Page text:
The orientation is a very special tradition in our school. We hold it every year since we opened. These are three days introductory days from Wednesday to Friday, in which we symbolically send off the previous school year and transition to the new one. The regular schedule begins on the following Monday.
At the center of the orientation stands the preparation of the physical environment. Prepared environment is a most essential component of Montessori education. The classroom structure carries the deep scientific thought about the support of the social environment in the natural tendencies of the child to grow toward different stages of independence. The children’s House supports the natural development of psychological independence. The Elementary classroom supports the natural development of intellectual one. We, at the adolescent level, support the natural development of social independence.
For that sake, unlike primary and elementary Montessori teachers, we do not prepare a ready-made environment for the students, but prepare for them means to prepare the environment by themselves. We call this preparation “orientation.”
At the end of a school year, the students always do a substantial cleaning as the last organized activity before leaving for the summer. We do not make any changes in the physical space during the break, except maybe only having a professional cleaning of the carpets and upholstery. We keep the space as a time capsule, so that when the students return in late August for the orientation, they find as the school was on the last day of school.
The first day of the orientation is dedicated to taking apart the arrangement of the old classroom. After getting together for a few ceremonial words of welcome. We also arrange the modular stage, click here to see. We literally move every piece of furniture from its previous location. We do not set up anything, just disarranging the existing order. We usually do it until lunchtime.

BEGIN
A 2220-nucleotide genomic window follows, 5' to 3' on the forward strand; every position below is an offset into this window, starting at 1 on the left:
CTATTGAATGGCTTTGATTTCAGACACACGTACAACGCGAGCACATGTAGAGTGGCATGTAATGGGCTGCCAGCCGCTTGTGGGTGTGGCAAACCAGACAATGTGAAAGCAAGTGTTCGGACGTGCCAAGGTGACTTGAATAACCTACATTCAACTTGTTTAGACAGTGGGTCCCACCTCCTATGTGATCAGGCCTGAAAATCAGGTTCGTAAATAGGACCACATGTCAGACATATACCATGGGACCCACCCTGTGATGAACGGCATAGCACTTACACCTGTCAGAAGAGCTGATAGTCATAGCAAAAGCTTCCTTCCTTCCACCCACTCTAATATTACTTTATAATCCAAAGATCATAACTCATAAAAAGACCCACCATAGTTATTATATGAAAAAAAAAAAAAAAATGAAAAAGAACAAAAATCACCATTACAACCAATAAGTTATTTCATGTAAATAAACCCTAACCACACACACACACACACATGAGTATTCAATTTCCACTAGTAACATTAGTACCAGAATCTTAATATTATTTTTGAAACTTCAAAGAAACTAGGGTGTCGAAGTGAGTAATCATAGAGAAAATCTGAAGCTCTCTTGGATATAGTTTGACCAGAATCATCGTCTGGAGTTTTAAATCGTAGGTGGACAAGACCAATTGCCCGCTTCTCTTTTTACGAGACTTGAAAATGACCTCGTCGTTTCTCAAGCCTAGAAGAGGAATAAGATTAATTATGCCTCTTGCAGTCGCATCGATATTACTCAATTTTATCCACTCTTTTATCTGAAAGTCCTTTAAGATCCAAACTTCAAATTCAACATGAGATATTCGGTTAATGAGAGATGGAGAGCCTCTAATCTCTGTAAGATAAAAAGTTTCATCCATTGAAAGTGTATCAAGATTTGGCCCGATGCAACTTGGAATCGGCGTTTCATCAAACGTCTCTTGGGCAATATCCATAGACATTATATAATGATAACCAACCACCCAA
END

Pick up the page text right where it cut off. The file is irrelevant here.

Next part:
There is a look of confusion on the students’ faces when they are done. This is the moment in which they realize that interior organization is human made not a natural given. They are also confronted by the impact of time on that organization. The layout of the furniture in school is nothing but an empty shell of a reality that existed last school year until it ended when Summer break started.
The disarray of furniture cannot evolve into a new organization as long as the memory of the old one is still fresh. Unintentionally the students try to reconstruct the past over and over again. Memories of the past vanish by the second orientation day. Around lunchtime, the students usually feel ready to reorient their imagination from the past to the future. They unleash their creativity and start to lay with many possible layouts of the furniture in the space. By the end of that day we have a new space that looks nothing like the previous ones. It always has a pattern. One year the pattern was imaginary rooms within one big office suite, another year the students wanted to feel together, another year all the furniture pieces related to each other with diagonals, one year they took an initiative to draw images they liked on the walls.
At the bottom line, the specific interior organization of the physical space is secondary to the essential process that takes place during the orientation days. The students start it as individuals and complete it as a community. They created their togetherness by preparing the environment in which they are going to spend the coming school year. Within a few weeks, they already take it as most natural as if it has been with us forever. However, they do not forget that they built it by themselves. They own it.